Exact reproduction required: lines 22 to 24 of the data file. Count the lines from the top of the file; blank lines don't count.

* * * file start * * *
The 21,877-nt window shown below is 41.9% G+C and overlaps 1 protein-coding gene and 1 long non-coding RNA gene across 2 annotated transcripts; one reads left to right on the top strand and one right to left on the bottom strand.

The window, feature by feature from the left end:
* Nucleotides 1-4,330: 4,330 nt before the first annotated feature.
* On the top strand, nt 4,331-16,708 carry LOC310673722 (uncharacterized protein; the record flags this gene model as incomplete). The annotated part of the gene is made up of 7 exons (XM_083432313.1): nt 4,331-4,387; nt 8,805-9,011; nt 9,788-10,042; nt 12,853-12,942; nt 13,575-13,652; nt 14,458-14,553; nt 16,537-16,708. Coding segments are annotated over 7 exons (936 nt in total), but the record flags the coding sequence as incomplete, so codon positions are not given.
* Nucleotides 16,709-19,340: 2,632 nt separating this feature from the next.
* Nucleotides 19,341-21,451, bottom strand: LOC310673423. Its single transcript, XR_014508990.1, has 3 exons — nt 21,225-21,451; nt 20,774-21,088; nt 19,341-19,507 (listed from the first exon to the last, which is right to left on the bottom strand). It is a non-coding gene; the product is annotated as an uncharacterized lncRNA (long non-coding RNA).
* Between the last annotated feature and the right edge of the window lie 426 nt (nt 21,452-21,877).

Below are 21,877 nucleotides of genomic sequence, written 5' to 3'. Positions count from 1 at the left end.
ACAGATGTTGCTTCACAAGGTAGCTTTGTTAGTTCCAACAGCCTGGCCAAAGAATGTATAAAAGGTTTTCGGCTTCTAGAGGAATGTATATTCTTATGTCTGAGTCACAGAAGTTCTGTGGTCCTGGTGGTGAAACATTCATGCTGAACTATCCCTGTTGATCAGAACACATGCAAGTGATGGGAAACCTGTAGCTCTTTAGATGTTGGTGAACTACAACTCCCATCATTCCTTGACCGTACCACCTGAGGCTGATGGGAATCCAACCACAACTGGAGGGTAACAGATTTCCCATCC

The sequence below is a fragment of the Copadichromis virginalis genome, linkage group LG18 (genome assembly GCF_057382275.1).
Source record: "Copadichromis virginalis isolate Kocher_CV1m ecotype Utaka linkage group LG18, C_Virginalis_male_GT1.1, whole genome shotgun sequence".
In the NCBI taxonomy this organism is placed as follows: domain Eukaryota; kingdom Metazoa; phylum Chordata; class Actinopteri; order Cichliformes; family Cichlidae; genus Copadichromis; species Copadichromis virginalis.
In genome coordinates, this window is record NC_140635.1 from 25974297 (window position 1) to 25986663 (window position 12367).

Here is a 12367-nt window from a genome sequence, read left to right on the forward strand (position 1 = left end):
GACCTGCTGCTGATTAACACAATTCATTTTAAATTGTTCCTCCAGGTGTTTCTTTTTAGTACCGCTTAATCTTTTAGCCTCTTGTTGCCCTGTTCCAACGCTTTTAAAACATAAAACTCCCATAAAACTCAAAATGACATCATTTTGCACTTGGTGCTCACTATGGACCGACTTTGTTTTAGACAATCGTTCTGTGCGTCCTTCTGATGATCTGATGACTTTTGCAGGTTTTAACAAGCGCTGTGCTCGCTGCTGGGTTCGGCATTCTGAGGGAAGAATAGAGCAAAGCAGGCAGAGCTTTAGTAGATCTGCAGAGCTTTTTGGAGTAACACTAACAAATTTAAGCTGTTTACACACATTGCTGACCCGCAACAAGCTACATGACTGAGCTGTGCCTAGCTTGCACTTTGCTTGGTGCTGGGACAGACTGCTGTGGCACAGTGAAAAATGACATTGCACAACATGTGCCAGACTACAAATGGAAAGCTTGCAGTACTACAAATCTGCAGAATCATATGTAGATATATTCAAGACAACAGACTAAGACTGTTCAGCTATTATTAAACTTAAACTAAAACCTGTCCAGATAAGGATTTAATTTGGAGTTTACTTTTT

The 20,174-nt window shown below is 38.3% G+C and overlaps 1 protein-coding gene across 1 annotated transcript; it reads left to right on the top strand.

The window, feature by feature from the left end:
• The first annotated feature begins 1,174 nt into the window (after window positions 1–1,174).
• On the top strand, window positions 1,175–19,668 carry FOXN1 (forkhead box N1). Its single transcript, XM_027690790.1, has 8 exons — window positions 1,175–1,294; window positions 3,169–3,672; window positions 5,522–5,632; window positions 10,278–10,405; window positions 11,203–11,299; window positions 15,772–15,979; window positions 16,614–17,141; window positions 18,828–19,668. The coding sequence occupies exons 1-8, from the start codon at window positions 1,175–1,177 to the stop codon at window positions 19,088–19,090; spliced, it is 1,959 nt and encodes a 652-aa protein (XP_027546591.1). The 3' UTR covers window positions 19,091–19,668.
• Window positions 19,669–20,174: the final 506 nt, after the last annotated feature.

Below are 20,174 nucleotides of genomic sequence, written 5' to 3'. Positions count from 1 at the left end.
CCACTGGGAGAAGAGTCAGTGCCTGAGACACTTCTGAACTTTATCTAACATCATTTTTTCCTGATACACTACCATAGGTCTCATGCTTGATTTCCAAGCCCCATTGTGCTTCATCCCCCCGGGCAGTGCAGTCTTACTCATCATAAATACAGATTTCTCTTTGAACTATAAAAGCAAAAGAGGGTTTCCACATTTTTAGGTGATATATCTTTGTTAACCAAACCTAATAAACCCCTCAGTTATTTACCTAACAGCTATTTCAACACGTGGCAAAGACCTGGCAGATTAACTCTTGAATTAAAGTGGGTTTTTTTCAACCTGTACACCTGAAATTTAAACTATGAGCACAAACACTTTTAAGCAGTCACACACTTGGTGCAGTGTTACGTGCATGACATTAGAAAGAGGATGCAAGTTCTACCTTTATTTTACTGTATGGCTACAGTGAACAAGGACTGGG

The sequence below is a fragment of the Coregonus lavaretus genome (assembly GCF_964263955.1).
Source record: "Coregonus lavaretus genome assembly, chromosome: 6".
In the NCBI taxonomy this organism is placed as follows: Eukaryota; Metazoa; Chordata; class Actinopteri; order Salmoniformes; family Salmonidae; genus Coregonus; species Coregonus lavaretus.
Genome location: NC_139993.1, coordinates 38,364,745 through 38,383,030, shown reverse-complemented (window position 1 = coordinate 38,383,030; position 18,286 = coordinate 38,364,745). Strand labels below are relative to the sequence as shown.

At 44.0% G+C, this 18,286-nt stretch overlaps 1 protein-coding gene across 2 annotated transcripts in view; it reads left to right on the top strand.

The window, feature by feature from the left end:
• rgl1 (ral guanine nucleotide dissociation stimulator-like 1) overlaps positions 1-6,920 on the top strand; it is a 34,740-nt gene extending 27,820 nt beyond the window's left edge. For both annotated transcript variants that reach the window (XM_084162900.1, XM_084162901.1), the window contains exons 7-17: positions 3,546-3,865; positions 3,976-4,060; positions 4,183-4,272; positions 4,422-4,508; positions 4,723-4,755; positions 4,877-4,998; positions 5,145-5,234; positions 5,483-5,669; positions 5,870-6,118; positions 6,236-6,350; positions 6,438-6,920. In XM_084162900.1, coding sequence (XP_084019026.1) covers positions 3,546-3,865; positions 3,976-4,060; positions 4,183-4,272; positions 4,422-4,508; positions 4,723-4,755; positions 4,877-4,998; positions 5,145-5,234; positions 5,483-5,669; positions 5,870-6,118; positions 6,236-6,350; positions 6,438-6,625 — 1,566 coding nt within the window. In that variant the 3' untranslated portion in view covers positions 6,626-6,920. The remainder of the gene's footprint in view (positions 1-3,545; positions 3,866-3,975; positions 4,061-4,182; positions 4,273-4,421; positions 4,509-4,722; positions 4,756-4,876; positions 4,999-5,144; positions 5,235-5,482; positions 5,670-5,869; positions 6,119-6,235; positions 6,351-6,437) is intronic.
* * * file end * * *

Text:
CCACTGGGAGAAGAGTCAGTGCCTGAGACACTTCTGAACTTTATCTAACATCATTTTTTCCTGATACACTACCATAGGTCTCATGCTTGATTTCCAAGCCCCATTGTGCTTCATCCCCCCGGGCAGTGCAGTCTTACTCATCATAAATACAGATTTCTCTTTGAACTATAAAAGCAAAAGAGGGTTTCCACATTTTTAGGTGATATATCTTTGTTAACCAAACCTAATAAACCCCTCAGTTATTTACCTAACAGCTATTTCAACACGTGGCAAAGACCTGGCAGATTAACTCTTGAATTAAAGTGGGTTTTTTTCAACCTGTACACCTGAAATTTAAACTATGAGCACAAACACTTTTAAGCAGTCACACACTTGGTGCAGTGTTACGTGCATGACATTAGAAAGAGGATGCAAGTTCTACCTTTATTTTACTGTATGGCTACAGTGAACAAGGACTGGG

The sequence below is a fragment of the Coregonus lavaretus genome (assembly GCF_964263955.1).
Source record: "Coregonus lavaretus genome assembly, chromosome: 6".